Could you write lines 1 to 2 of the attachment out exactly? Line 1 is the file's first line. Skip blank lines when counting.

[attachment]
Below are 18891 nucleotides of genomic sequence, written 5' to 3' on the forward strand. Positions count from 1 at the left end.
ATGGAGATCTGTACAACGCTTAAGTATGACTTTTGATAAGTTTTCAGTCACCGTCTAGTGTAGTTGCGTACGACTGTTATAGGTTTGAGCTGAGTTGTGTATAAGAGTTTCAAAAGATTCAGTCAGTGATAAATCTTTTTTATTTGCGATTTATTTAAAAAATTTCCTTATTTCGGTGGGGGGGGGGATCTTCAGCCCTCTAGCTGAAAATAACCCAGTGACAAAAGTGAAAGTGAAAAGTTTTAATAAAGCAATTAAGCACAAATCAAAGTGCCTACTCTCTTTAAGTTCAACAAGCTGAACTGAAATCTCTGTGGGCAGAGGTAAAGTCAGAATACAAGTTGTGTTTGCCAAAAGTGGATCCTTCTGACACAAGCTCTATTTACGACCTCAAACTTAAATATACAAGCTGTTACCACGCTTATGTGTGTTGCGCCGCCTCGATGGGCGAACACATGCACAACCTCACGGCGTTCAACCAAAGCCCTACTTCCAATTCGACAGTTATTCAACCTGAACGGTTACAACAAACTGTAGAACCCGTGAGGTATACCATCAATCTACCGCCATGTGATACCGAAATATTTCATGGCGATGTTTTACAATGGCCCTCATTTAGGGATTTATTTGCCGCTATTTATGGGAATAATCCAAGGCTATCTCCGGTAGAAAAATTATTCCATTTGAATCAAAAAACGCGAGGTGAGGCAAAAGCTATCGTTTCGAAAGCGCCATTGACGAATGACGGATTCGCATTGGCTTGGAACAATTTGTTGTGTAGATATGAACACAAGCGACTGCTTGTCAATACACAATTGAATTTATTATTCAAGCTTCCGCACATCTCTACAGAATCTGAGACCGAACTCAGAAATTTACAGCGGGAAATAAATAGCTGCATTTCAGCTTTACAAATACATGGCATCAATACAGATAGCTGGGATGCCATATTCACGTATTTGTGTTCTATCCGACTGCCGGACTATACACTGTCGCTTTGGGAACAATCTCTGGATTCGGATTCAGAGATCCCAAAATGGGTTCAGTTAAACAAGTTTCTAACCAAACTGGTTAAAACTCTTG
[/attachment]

Below are 18891 nucleotides of genomic sequence, written 5' to 3' on the forward strand. Positions count from 1 at the left end.
ATGGAGATCTGTACAACGCTTAAGTATGACTTTTGATAAGTTTTCAGTCACCGTCTAGTGTAGTTGCGTACGACTGTTATAGGTTTGAGCTGAGTTGTGTATAAGAGTTTCAAAAGATTCAGTCAGTGATAAATCTTTTTTATTTGCGATTTATTTAAAAAATTTCCTTATTTCGGTGGGGGGGGGGATCTTCAGCCCTCTAGCTGAAAATAACCCAGTGACAAAAGTGAAAGTGAAAAGTTTTAATAAAGCAATTAAGCACAAATCAAAGTGCCTACTCTCTTTAAGTTCAACAAGCTGAACTGAAATCTCTGTGGGCAGAGGTAAAGTCAGAATACAAGTTGTGTTTGCCAAAAGTGGATCCTTCTGACACAAGCTCTATTTACGACCTCAAACTTAAATATACAAGCTGTTACCACGCTTATGTGTGTTGCGCCGCCTCGATGGGCGAACACATGCACAACCTCACGGCGTTCAACCAAAGCCCTACTTCCAATTCGACAGTTATTCAACCTGAACGGTTACAACAAACTGTAGAACCCGTGAGGTATACCATCAATCTACCGCCATGTGATACCGAAATATTTCATGGCGATGTTTTACAATGGCCCTCATTTAGGGATTTATTTGCCGCTATTTATGGGAATAATCCAAGGCTATCTCCGGTAGAAAAATTATTCCATTTGAATCAAAAAACGCGAGGTGAGGCAAAAGCTATCGTTTCGAAAGCGCCATTGACGAATGACGGATTCGCATTGGCTTGGAACAATTTGTTGTGTAGATATGAACACAAGCGACTGCTTGTCAATACACAATTGAATTTATTATTCAAGCTTCCGCACATCTCTACAGAATCTGAGACCGAACTCAGAAATTTACAGCGGGAAATAAATAGCTGCATTTCAGCTTTACAAATACATGGCATCAATACAGATAGCTGGGATGCCATATTCACGTATTTGTGTTCTATCCGACTGCCGGACTATACACTGTCGCTTTGGGAACAATCTCTGGATTCGGATTCAGAGATCCCAAAATGGGTTCAGTTAAACAAGTTTCTAACCAAACTGGTTAAAACTCTTG